• Don’t let yourself get stuck, answer as many questions as possible – while we strongly advise against randomly guessing, you will not be penalised for wrong answers, as the PI Cognitive Assessment does not use negative marking;
  • Beware of deliberately misleading questions;
  • Work swiftly and accurately;
  • Bring along your confidence and success mindset.

V. Predictive Index Behavioural Assessment Format

While PI Cognitive Assessment is a significant predictor of job performance, PI Behavioural Assessment accounts for other relevant aspects of the role, such as the culture fit.

Unlike in the case of the cognitive test, time is not a factor with the PI Behavioural Assessment, candidates usually completing the test in 5-10 minutes.

Stages of PI Behavioural Assessment

The PI Behavioural Assessment has two stages: the first part lists 86 adjectives where you will need to select those which reflect your behaviour; the second part lists the same attributes, but you will have to select those which describe how others perceive you.

Examples include: helpful, steady, passive, esteemed, calm, cultured, cynical etc.

What does PI Behavioural Assessment seek to achieve?

PIBA therefore is seeking to build a clear picture of the candidate, by taking into account who they naturally are and their natural drives and natural reactions, while also assessing how they are trying to adapt their natural behaviours to their current environment.

Most importantly, PIBA seeks to reveal either the synergy or the tension between the two.

There are no right or wrong answers with the PI Behavioural Assessment – although research does not hurt, and neither does figuring out what qualities your prospective employer envisions for the ideal candidate.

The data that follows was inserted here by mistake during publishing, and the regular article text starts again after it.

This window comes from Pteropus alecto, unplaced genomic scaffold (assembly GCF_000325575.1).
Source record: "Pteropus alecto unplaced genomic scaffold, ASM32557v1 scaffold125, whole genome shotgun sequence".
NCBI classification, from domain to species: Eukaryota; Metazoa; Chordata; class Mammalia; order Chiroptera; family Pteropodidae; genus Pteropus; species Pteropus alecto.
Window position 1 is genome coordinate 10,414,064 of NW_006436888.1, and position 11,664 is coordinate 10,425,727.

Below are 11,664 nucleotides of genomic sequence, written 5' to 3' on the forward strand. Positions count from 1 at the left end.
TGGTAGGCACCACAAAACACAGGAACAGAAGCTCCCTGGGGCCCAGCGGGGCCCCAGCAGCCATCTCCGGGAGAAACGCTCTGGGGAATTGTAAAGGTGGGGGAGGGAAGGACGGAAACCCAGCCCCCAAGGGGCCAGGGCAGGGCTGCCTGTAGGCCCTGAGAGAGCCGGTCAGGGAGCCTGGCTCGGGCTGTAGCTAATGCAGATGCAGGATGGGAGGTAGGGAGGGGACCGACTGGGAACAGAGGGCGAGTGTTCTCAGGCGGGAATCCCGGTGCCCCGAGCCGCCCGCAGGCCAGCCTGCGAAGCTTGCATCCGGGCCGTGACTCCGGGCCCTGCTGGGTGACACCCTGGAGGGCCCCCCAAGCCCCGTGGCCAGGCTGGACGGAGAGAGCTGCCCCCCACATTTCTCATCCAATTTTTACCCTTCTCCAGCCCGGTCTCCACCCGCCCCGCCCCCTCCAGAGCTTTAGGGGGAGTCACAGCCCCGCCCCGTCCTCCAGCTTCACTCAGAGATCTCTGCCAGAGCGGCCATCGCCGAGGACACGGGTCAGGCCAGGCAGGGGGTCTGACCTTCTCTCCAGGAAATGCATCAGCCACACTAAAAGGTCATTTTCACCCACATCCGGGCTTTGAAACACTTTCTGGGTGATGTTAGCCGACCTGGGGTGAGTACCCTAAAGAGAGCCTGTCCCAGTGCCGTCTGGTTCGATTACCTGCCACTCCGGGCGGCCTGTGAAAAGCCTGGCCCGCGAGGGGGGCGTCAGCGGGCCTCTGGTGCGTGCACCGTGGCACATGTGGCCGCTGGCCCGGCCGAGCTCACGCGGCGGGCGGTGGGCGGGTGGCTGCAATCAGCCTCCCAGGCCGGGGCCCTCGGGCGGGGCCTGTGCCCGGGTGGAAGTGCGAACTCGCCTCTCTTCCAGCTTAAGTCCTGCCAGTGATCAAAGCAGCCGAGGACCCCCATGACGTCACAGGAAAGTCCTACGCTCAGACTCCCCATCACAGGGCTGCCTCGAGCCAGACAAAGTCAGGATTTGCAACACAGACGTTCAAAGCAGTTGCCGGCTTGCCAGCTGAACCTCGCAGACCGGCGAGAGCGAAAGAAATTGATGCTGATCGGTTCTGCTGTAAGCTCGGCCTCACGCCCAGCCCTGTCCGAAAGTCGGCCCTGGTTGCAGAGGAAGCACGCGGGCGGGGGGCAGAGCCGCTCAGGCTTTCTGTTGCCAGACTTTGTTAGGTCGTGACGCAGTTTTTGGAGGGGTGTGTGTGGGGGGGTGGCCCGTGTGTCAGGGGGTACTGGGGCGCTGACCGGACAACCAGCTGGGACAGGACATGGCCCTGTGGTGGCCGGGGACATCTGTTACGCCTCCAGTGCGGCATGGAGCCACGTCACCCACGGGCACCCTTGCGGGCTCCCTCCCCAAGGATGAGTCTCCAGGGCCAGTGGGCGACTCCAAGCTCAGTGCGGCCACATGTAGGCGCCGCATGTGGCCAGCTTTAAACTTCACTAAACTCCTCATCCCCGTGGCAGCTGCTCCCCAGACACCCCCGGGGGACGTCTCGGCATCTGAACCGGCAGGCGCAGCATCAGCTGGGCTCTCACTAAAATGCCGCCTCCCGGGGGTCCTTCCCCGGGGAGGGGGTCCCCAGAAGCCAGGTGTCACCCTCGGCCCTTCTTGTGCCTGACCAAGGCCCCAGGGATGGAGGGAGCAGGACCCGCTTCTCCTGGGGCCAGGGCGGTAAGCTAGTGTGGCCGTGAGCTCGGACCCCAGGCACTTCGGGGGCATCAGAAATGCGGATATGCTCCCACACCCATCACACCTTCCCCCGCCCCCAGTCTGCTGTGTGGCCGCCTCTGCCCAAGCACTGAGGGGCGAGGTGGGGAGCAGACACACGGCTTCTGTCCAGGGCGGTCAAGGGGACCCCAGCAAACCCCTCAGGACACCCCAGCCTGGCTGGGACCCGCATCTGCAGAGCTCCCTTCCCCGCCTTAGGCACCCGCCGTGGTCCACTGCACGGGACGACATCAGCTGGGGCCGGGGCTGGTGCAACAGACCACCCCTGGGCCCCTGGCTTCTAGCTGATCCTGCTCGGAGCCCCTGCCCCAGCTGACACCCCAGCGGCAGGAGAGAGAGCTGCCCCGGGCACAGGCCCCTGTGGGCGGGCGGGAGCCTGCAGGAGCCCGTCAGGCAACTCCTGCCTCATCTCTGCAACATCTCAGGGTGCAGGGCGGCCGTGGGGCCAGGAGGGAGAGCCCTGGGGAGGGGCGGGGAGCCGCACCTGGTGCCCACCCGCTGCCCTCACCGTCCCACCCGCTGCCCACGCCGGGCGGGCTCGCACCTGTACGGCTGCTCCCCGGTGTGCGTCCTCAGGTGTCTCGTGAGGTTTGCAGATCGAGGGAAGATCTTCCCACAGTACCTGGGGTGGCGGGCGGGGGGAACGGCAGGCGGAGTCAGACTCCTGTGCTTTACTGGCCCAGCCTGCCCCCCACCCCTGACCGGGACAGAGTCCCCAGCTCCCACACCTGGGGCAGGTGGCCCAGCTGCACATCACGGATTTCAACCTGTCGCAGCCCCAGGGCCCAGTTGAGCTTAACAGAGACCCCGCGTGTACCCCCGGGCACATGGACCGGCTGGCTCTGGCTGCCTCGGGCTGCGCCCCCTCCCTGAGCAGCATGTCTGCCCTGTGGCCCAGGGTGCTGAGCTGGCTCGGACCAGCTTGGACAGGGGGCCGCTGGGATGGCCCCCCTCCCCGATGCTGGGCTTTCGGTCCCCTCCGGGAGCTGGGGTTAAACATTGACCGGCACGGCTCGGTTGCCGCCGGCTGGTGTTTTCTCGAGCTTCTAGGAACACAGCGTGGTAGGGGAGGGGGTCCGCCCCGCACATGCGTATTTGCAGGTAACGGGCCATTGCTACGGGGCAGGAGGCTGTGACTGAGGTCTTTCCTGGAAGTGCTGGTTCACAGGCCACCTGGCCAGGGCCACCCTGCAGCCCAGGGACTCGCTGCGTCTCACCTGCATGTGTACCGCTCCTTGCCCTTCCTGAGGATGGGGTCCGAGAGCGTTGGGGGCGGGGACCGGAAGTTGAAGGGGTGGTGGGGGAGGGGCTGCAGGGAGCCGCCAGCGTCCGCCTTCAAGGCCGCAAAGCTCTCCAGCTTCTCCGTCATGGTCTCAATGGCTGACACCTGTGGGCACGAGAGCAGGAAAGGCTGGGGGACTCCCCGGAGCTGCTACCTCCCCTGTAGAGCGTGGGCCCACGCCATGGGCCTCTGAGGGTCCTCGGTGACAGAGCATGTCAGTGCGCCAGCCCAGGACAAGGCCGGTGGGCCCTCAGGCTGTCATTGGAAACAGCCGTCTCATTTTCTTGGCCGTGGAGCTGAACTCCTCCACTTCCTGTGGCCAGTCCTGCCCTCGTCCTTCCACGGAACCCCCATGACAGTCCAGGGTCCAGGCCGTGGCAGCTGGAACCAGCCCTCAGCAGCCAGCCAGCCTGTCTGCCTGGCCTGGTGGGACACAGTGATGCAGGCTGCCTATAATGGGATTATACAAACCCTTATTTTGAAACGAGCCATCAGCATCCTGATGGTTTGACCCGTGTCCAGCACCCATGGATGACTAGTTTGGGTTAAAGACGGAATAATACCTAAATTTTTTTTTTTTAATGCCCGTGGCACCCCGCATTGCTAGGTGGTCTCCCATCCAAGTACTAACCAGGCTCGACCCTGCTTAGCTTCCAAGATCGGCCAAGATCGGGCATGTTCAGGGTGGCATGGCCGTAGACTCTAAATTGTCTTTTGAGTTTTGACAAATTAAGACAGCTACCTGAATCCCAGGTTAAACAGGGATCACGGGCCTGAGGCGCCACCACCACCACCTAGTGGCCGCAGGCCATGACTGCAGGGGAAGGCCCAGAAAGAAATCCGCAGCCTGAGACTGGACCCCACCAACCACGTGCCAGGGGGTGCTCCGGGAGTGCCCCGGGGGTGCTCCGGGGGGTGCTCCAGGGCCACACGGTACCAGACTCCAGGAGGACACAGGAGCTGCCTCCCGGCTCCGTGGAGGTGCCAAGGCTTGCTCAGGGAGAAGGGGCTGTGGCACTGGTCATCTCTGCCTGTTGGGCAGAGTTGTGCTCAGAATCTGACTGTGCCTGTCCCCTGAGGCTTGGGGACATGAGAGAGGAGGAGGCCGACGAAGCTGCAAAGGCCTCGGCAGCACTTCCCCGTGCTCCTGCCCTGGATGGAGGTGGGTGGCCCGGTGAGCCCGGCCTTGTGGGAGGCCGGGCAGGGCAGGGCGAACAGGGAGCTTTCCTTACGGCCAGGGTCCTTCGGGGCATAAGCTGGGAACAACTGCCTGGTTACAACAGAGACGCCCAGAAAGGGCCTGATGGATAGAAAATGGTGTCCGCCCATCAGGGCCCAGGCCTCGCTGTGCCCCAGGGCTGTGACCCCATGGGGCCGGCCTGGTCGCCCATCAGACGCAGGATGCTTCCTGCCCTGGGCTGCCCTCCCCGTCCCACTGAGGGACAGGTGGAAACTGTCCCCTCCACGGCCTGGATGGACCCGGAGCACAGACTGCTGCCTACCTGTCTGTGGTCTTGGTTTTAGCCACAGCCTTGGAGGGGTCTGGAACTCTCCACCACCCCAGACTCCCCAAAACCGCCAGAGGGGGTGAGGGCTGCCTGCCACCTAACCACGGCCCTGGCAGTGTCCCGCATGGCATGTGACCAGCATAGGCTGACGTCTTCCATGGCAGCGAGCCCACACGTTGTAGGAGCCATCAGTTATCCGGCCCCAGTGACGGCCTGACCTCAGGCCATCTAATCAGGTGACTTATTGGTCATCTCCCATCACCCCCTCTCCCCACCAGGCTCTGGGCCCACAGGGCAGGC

Clearly understanding the behavioural requirements of the position you’re aspiring to will considerably increase your likelihood of securing that job.

In the work environment, each one of us has certain traits. Traits are expressed through habits, thought patterns and emotions.

And each given trait will produce a certain drive, which in turn, will produce certain needs.

Our needs motivate us to behave in a certain way that will satisfy the associated need, which leads us to the conclusion that behaviour is then a simple response to needs.

Once we understand our traits, tendencies and drives, we are moving up the ladder of self-actualisation, we understand how to recognise others’ traits and drives, how to work with them more effectively and how to avoid the traps and pitfalls we tend to fall into.

Our Behavioural Assessment will provide you with invaluable insight into your own needs and define your workplace behaviours by focusing on four main drives and assessing their intensity.

This self-awareness represents an immense opportunity for development and will provide you with a massive advantage for your career, as you will better understand yours and others’ work style when it comes to communication, delegating, decision-making, and action and risk-taking.

The four drives assessed are:

  • Dominance: the drive to exert one’s influence on people and events;
  • Extra-version: the drive for social interaction with other people;
  • Patience: the drive for consistency and stability;